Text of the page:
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April 18, 1905


I have no doubt that it followed to a certain extent the Remedial Bill, extracts of which I have read. That was the issue before the people in 1896, and it Was upon that issue that the people were called upon to vote. I have stated that I have been asked by some of my constituents to remember the voice of the people in 1896. Now, what was the voice of my own province? The province of Manitoba, by a vote of 15,459 to 14,592, proclaimed that it was desirous that this party of provincial rights should impose upon the people of that country tbe Separate School Bill. By a majority of 967 the people of my province said that the government of that day should impose upon them this Bill which they bad rejected themselves. Should I listen to the voice of my own city of Winnipeg? Winnipeg, by a majority of 126 decided in favour of this Remedial Bill which provided for separate schools to the .province of Manitoba. Should I listen to tbe voice of Ontario ? I am not quite sure what the voice of Ontario^ was, because there were divers candidates in the field, but I will accept tbe statement made by the 'Mail and Empire' newspaper of Toronto. Their calculation is as follows: Conservatives majorities. 11,906; Liberal majorities, 11,843. In other words, tbe Protestant province of Ontario asked that separate schools should be imposed upon Manitoba by a majority of 63. But there were in that election Conservative independent candidates whose majorities amounted to 6,303. and McCarthyite independents whose majorities amounted to 1,554. So the Conservatives and Conservative independent majorities amounted to 18,209, while the Liberal and McCarthyite majorities amounted to 13,397. I am not quite sure that I am interpreting these figures correctly, I am simply giving the statement of the 'Mail and Empire,' and we know that it is not always right. But I understand that the Conservative independents when they came down to Ottawa to the parliament of 1896 immediately took their places in the Conservative caucus. So we find that the Conservative and Conservative independents had a clear majority of 4.812 over the Liberals and McCarthyites. That. Mr. Speaker, was tbe voice of the province of Ontario.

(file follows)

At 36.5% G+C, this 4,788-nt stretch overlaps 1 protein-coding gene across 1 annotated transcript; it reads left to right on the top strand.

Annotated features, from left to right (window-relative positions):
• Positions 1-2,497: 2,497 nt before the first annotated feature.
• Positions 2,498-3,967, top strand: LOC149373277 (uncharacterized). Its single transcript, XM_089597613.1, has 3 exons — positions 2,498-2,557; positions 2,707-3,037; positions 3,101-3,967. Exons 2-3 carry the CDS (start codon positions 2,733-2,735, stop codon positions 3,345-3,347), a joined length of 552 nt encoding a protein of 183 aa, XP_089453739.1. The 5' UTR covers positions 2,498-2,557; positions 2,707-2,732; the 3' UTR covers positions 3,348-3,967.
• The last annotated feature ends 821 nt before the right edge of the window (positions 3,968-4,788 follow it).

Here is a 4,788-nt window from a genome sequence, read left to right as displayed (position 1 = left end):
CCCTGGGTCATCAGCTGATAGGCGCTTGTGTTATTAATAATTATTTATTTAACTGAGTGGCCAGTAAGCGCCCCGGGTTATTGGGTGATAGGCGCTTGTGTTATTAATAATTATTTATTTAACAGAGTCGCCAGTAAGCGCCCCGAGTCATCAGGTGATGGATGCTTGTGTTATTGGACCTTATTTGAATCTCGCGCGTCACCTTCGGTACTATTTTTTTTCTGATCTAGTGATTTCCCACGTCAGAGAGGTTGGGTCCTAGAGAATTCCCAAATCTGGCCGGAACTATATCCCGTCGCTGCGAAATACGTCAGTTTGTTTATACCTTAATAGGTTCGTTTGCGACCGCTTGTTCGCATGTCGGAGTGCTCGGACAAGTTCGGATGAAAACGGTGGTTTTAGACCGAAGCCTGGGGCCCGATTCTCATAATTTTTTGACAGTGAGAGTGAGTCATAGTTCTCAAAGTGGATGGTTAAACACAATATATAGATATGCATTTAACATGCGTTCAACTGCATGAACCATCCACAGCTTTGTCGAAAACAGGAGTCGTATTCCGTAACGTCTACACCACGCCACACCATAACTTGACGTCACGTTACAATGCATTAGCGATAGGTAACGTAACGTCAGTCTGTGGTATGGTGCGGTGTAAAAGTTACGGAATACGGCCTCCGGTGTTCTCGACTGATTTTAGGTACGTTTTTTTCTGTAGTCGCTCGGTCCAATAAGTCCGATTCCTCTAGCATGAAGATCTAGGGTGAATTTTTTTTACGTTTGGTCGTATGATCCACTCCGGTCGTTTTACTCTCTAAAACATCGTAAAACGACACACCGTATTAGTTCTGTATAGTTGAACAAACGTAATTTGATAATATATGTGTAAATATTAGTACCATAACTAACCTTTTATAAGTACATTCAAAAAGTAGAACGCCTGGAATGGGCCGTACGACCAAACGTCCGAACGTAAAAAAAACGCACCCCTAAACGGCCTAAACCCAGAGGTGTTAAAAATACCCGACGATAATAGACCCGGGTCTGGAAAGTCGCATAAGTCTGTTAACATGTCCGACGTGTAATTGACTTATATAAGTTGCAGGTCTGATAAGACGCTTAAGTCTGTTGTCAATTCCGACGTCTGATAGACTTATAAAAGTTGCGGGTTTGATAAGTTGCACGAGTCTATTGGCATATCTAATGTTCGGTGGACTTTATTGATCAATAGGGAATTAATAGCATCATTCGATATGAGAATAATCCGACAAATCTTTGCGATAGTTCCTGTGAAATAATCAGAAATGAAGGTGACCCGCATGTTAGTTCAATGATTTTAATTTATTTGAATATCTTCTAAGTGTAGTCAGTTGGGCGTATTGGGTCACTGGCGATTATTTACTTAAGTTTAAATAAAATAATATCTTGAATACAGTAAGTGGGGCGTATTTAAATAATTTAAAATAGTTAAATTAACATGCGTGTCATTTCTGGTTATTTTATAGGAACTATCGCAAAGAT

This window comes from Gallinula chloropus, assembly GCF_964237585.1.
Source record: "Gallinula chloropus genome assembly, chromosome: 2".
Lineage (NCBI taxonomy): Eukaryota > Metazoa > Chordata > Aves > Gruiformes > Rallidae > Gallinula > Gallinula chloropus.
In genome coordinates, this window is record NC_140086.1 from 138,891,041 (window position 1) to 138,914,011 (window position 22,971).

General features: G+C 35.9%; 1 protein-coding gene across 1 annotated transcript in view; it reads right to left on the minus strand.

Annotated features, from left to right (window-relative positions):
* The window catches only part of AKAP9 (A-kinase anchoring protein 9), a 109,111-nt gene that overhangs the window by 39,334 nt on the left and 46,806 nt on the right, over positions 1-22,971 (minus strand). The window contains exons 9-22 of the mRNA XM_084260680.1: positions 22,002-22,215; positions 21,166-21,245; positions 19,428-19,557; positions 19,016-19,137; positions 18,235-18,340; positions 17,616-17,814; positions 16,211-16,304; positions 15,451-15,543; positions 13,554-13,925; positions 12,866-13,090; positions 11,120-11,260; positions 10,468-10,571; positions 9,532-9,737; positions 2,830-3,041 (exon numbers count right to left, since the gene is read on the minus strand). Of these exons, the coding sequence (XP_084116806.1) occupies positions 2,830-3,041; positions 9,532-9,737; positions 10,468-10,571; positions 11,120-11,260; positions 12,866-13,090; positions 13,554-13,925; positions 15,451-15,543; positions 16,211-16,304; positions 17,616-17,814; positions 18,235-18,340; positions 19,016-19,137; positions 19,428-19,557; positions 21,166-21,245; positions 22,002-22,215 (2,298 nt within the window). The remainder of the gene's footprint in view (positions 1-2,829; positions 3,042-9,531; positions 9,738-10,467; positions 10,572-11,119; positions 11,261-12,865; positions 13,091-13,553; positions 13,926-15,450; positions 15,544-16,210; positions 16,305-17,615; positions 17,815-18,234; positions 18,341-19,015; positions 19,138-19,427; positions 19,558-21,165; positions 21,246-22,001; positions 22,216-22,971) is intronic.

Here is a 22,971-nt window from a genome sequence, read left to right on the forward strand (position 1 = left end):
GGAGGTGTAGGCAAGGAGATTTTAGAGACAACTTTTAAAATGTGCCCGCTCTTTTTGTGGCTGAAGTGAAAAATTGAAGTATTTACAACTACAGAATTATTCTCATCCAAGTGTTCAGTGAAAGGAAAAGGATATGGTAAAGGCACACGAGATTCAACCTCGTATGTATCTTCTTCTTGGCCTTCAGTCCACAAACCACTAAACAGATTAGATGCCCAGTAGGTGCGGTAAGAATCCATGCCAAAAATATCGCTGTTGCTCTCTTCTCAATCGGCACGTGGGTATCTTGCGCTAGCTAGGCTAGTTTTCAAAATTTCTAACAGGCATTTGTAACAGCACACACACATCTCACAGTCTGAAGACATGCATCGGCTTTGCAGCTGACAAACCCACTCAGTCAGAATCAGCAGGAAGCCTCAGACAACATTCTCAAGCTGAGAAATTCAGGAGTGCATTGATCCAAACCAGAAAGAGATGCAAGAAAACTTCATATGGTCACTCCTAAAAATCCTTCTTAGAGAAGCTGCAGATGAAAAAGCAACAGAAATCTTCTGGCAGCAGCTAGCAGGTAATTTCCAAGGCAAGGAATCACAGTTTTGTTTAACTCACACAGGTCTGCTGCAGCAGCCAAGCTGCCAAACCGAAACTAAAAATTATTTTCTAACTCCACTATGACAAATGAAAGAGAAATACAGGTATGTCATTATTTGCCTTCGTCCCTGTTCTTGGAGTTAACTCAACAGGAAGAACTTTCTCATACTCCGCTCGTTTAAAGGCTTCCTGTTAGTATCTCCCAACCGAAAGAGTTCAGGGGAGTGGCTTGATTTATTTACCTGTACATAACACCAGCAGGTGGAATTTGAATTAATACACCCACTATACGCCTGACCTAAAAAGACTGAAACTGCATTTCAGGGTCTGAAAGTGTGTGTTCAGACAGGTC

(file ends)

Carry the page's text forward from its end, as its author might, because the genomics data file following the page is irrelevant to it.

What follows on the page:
An lion. MEMBER. Would the hon. gentleman give us the figures of Quebec in that same general election.

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April 18, 1905


The province of Quebec, that priest-ridden province, that intolerant province, declared by a majority of 3 or 4 to 1 that this Remedial Bill providing for separate schools along denominational lines should not be imposed upon the province, one of whose constituencies I have the honour to represent in this House. Then, Mr. Speaker, should I listen to the voice of Ontario? I heard my hon. friend from Souris (Mr. Schaffner) quote the other night, and he quoted with apparent joy, the remarks made by my hon. friend from Brandon (Mr. Sifton) when he was campaigning in the county of Haldimand in 1896, stating that the coat was the coat of a Conservative government, but the voice was the voice of the church. Now, Mr. Speaker, which shall I turn to, shall I touch the garment or shall I listen to the voice of the church? I will do neither,

I will accept the conditions just as I find them. I will look at all the surrounding circumstances of the case and will form my own conclusion.